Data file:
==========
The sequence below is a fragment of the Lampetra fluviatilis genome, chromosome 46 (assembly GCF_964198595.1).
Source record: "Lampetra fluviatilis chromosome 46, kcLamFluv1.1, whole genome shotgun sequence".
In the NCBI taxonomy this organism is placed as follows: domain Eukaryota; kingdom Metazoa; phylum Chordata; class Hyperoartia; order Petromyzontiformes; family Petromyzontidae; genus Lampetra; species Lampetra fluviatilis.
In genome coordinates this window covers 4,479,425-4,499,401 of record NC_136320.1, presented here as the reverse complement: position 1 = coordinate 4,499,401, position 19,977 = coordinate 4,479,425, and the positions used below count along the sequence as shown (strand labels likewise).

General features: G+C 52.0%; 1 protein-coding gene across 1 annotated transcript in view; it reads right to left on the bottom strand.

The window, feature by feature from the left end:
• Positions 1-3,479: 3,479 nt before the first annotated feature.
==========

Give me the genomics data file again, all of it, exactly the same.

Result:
The sequence below is a fragment of the Lampetra fluviatilis genome, chromosome 46 (assembly GCF_964198595.1).
Source record: "Lampetra fluviatilis chromosome 46, kcLamFluv1.1, whole genome shotgun sequence".
In the NCBI taxonomy this organism is placed as follows: domain Eukaryota; kingdom Metazoa; phylum Chordata; class Hyperoartia; order Petromyzontiformes; family Petromyzontidae; genus Lampetra; species Lampetra fluviatilis.
In genome coordinates this window covers 4,479,425-4,499,401 of record NC_136320.1, presented here as the reverse complement: position 1 = coordinate 4,499,401, position 19,977 = coordinate 4,479,425, and the positions used below count along the sequence as shown (strand labels likewise).

General features: G+C 52.0%; 1 protein-coding gene across 1 annotated transcript in view; it reads right to left on the bottom strand.

The window, feature by feature from the left end:
• Positions 1-3,479: 3,479 nt before the first annotated feature.